Fiber texturing was performed using a Techtex® HDC10 texturizer (Techniservice, 738 West Cypress Street, Kennett Square, Pa. 19348-0817). Nine spools of 56 denier natural 90/10 glycolide-co-lactide (IV of about 1.1 deciliters per gram (dl/g) as measured in a 0.1 g/dl solution of hexafluoroisopropanol at 25° C. The filaments had been drawn about 5× (original length compared to final length). The filaments were placed on the creel and combined into a single 504 denier tow by running the drawn yarns together through a common eyelet. The individual yarn filament diameters were between 12-20 μm. A pretension of 5-7 grams was used for each yarn by passing them through the gate tensioner. The large yarn tow was then passed over a heated godet with the separator roller (15 wraps) with the heated godet being set to a temperature of 130° C. This yarn tow was then fed into the stuffer box by two crimper rolls. The clearance between the stuffer box and rollers was 0.012 inches and the temperature in the stuffer box was about 50° C. (the box was not heated, the elevated temperature of 50° C. came from the yarn, heated on the godet). Uniformity of crimp texture is maintained through accurate control of the crimped column height in the stuffer box. The column height control is provided by the optical sensor located in the stuffer box and signaling the take up winder inverter to speed up/slow down. The stuffer box optical sensor was set to hole no. 8 from the top of the box. After the stuffer box, the textured yarn tow passed through the gate tensioner set at 5 grams for combining and keeping all yarns in the tow under the same tension. The crimped yarn then passed the overfeed rolls to reduce high yarn tension prior to winding on the take up winder. The take up winder speed was set at 170 m/min. An image of the resulting textured fiber is shown in FIG. 2.
Membranes were formed from both poly(para-dioxanone) (PDO) and a copolymer of 35/65 epsilon-caprolactone/glycolide (CAP/GLY). The inherent viscosity (dl/g) of the PDO and CAP/GLY, as measured in a 0.1 g/dl solution of hexafluoroisopropanol (HFIP) 25° C., were 1.80 and 1.30, respectively. All membranes were formed by extrusion using a ¾-inch Brabender single-screw extruder (C.W. Brabender® Instruments, Inc., So. Hackensack, N.J.) under flowing nitrogen. Membranes with several inner and outer dimensions were formed. Extrusion conditions for the extruded membranes are shown in Table 1. Immediately following exit from the die, all membranes were run through a 12-foot cooling trough filled with chilled water at a temperature of 5-10° C. For the CAP/GLY membranes, short segments (˜2-3 ft.) were cut and hung from one end at room temperature to allow solidification and crystallization of the polymer.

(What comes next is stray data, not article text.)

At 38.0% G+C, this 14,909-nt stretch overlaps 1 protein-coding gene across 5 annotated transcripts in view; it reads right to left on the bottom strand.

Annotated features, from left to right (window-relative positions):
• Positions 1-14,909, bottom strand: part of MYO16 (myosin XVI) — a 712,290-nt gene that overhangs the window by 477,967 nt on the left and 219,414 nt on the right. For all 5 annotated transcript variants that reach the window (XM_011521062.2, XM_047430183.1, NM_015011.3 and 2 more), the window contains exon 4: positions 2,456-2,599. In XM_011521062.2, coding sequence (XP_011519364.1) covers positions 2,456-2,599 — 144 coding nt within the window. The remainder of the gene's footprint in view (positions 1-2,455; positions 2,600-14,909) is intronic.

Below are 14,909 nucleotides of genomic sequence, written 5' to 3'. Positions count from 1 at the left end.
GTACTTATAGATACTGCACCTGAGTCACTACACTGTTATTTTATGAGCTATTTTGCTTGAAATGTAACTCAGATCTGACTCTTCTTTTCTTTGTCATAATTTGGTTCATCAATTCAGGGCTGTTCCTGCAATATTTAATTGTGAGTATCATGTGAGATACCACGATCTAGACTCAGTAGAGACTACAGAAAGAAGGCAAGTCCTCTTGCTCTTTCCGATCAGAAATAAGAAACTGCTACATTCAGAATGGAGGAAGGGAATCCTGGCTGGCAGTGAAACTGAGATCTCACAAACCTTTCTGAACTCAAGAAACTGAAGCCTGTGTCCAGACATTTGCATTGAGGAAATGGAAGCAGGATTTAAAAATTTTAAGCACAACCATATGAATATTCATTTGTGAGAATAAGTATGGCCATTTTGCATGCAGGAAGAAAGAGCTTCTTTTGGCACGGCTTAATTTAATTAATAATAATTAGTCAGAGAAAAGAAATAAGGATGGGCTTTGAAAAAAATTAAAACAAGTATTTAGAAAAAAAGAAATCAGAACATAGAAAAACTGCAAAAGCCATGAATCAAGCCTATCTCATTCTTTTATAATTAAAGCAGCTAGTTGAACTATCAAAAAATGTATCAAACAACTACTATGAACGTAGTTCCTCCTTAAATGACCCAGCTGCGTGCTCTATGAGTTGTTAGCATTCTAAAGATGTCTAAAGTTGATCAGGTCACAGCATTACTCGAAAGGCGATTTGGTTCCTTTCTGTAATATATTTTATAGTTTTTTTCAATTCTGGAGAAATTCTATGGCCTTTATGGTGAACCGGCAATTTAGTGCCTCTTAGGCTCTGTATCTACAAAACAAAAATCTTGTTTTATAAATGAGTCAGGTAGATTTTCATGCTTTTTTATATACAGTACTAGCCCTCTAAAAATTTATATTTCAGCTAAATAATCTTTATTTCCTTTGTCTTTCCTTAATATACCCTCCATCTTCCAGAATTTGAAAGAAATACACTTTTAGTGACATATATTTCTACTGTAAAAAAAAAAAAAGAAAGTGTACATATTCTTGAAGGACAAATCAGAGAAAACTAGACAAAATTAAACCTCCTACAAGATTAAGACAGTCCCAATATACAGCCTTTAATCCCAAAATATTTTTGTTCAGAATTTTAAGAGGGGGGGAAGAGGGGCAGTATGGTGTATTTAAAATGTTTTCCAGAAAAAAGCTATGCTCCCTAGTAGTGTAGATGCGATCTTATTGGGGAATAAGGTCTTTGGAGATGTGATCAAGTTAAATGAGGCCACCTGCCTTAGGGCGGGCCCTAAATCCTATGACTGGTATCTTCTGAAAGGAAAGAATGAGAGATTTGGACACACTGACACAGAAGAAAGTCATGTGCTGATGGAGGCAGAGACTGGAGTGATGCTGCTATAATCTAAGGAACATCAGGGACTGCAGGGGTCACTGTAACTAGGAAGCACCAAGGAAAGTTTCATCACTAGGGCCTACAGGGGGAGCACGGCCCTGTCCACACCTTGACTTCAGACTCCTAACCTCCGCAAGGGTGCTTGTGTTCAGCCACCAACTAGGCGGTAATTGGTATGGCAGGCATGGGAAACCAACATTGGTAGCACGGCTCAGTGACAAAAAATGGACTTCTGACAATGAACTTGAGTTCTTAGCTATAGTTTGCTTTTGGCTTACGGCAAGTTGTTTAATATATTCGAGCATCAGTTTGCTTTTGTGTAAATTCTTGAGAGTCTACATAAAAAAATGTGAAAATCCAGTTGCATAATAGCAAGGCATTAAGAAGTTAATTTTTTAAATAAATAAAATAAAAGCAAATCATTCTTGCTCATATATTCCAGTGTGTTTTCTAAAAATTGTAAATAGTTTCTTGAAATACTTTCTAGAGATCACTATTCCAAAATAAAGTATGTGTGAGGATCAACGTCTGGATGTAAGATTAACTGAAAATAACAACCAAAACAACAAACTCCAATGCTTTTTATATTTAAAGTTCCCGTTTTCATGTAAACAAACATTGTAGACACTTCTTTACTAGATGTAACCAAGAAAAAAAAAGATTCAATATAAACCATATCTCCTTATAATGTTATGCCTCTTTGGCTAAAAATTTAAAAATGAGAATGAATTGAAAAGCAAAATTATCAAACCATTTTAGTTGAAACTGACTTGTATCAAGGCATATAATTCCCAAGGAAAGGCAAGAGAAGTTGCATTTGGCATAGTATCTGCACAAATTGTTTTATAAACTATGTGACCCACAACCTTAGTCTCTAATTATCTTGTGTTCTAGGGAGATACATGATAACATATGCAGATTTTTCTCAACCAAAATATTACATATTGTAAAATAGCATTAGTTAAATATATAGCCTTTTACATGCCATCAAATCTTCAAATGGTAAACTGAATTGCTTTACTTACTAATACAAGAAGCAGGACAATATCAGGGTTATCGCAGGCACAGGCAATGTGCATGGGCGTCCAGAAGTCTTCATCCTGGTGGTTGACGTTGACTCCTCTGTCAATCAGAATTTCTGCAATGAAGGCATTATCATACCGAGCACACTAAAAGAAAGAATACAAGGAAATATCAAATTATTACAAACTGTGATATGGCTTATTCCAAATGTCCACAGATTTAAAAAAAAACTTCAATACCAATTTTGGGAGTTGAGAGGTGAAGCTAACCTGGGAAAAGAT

After extrusion, the membranes were cut to the desired length (2-2.5 cm) using a razor blade. Membrane perforations were formed at Resonetics, Inc. (Nashua, N.H.) using an excimer laser (Lambda-Physik EMG201MSC Excimer Laser) operating at a wavelength of 193 nm. The laser was coupled to a Resonetics engineering workstation consisting of a mask projection imaging beam delivery system and a three-axis (XYtheta) computerized motion control system. Hole sizes ranging between 100 and 500 microns were formed through the membrane walls. Drilling parameters for the different tubing are shown in Table 2.
VLN Construct Formation
The textured fiber filling from Example 1 was placed inside the membranes discussed in Example 2 as follows. Textured fiber was attached to a small needle or thin filament of wire and pulled through the membrane. The fiber was cut to the length of the membrane. Available porosity was calculated from the volume of the inner lumen of the membrane, weight of textured yarn placed inside of the membrane, and the density of the fibers used. Table 3 shows several of the construct geometries and resultant porosities.
Prior art (WO 99/44583) has demonstrated that a nonabsorbable device using a 25 mm length of silicone tubing with an internal diameter of 1.5 mm and outer diameter of 2 mm, fitted with a 25 mm-long segment of hydroxylated polyvinyl acetate sponge induces a more robust immune response to the influenza vaccine (in BALB/c mice) than traditional intramuscular injections with and without the use of traditional adjuvants such as Ribi. Similarly the device of the present invention such as the absorbable, fiber-filled device described in Example 3 (Sample #1) could be loaded with ˜100 ng of influenza antigen (FLUSHIELD® influenza virus vaccine, trivalent, Types A & B; obtained from Henry Schein®, Melville N.Y.). Female BALB/c mice (6-8 weeks old) would be anesthetized with Avertin. One device per animal could be inserted through a 0.5-cm dorsal midline incision on day 1.
At appropriate intervals post-immunization the mice could be bled and the sera tested for influenza-specific humoral response, using conventional ELISA or other appropriate protocols to determine immune response. The optimum dosage of antigen of the device could be determined by developing dose response curves at appropriate time intervals post implantation. Similarly, the cell population in the device could be determined at appropriate intervals (e.g. days 3, 7, 10 etc.) to verify the migration of cells into the device, cell types in the device and optimum configuration of holes etc. to provide the most advantageous conditions for immune modulation in any animal with a particular antigen (or antigens).